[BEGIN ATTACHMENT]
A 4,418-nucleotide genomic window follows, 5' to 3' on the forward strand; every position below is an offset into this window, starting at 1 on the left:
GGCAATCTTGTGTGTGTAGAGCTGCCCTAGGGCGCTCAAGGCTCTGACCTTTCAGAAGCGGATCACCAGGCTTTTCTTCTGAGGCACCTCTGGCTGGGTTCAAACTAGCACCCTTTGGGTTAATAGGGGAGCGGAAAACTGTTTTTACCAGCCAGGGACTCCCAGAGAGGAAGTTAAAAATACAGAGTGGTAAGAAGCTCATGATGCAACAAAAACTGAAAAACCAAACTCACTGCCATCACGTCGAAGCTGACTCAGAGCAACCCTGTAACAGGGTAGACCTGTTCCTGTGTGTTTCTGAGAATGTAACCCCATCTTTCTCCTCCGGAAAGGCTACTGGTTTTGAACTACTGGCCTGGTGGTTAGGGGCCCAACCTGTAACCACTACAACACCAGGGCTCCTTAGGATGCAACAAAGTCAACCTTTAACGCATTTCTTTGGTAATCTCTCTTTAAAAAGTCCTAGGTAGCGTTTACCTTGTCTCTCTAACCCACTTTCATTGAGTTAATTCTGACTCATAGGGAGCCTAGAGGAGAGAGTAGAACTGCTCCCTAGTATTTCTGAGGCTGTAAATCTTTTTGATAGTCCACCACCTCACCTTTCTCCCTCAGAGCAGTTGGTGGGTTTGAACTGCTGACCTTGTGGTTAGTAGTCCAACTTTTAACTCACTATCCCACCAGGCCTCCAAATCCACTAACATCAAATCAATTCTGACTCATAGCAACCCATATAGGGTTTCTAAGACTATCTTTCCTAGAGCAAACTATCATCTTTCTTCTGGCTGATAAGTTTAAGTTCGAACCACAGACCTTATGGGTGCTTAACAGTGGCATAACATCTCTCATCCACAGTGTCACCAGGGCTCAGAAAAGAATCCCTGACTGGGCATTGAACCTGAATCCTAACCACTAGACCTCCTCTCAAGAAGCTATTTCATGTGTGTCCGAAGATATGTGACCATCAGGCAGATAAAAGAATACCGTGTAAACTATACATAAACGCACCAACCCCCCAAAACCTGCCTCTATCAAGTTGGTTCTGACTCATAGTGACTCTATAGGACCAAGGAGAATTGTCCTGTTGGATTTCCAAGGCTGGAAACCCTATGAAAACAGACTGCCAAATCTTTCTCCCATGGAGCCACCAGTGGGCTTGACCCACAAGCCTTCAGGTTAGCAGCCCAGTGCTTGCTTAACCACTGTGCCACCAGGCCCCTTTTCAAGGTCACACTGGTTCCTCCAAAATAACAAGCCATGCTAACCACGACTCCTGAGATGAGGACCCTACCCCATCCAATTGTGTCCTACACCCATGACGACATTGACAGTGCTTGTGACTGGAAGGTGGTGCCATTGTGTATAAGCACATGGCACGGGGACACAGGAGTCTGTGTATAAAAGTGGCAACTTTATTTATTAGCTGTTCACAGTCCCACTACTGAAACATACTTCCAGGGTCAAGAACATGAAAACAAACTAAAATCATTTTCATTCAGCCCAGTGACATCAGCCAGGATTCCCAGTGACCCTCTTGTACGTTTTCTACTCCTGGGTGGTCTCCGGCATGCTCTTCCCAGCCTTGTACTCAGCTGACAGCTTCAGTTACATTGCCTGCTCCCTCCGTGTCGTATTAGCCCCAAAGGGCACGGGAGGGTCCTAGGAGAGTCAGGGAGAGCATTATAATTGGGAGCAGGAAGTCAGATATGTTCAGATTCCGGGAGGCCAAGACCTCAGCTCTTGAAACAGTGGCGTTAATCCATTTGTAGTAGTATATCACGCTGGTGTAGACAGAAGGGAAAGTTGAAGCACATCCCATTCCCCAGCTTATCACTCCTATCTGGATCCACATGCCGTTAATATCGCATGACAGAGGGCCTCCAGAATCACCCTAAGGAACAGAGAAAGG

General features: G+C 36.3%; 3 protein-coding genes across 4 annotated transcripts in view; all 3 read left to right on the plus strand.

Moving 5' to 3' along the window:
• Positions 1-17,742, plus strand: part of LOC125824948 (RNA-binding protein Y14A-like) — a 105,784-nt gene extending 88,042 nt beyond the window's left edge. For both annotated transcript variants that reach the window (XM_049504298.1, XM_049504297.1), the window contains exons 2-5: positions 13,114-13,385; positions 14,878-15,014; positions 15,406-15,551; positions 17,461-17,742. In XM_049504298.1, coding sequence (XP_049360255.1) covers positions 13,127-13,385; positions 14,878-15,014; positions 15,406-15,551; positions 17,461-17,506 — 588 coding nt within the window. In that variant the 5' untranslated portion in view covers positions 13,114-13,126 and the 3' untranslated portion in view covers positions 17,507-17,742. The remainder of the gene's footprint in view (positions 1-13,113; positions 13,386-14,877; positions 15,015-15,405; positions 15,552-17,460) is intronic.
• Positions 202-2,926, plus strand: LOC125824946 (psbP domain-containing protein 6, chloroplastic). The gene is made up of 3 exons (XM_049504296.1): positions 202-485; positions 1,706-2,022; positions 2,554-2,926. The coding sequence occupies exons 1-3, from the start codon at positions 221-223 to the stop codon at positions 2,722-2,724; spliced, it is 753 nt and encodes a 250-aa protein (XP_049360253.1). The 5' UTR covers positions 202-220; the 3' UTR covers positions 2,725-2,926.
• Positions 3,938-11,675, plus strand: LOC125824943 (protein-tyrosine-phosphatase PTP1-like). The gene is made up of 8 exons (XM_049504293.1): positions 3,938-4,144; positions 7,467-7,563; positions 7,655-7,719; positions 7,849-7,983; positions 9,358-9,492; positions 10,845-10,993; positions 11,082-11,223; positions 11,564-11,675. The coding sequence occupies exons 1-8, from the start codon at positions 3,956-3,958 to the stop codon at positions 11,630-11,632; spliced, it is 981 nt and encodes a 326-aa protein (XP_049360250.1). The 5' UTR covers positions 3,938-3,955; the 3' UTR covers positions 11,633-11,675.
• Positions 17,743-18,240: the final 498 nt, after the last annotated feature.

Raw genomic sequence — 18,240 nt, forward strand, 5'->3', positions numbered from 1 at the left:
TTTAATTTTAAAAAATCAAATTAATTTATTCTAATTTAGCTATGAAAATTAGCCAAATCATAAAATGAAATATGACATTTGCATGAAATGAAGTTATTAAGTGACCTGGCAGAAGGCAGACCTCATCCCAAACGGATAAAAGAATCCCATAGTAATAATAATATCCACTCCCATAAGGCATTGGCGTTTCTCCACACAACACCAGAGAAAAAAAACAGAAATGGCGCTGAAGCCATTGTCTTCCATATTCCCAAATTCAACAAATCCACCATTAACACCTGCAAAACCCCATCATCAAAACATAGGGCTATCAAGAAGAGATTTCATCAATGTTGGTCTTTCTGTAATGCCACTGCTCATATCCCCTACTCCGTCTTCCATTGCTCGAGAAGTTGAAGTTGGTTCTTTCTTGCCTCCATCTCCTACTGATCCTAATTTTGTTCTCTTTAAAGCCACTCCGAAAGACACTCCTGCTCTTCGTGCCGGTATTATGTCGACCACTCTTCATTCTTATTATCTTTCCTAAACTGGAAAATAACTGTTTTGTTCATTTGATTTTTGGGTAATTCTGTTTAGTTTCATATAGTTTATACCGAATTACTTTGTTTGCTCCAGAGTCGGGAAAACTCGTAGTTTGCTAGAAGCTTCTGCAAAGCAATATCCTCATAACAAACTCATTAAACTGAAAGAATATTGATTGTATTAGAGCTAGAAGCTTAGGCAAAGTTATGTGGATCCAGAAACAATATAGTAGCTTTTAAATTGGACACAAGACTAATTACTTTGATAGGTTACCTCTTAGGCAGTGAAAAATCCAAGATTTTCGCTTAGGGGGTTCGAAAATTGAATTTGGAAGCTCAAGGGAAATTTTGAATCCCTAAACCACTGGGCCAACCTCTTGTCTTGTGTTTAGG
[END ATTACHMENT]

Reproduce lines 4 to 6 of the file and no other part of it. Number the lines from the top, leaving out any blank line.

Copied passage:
Moving 5' to 3' along the window:
• Positions 1-17,742, plus strand: part of LOC125824948 (RNA-binding protein Y14A-like) — a 105,784-nt gene extending 88,042 nt beyond the window's left edge. For both annotated transcript variants that reach the window (XM_049504298.1, XM_049504297.1), the window contains exons 2-5: positions 13,114-13,385; positions 14,878-15,014; positions 15,406-15,551; positions 17,461-17,742. In XM_049504298.1, coding sequence (XP_049360255.1) covers positions 13,127-13,385; positions 14,878-15,014; positions 15,406-15,551; positions 17,461-17,506 — 588 coding nt within the window. In that variant the 5' untranslated portion in view covers positions 13,114-13,126 and the 3' untranslated portion in view covers positions 17,507-17,742. The remainder of the gene's footprint in view (positions 1-13,113; positions 13,386-14,877; positions 15,015-15,405; positions 15,552-17,460) is intronic.
• Positions 202-2,926, plus strand: LOC125824946 (psbP domain-containing protein 6, chloroplastic). The gene is made up of 3 exons (XM_049504296.1): positions 202-485; positions 1,706-2,022; positions 2,554-2,926. The coding sequence occupies exons 1-3, from the start codon at positions 221-223 to the stop codon at positions 2,722-2,724; spliced, it is 753 nt and encodes a 250-aa protein (XP_049360253.1). The 5' UTR covers positions 202-220; the 3' UTR covers positions 2,725-2,926.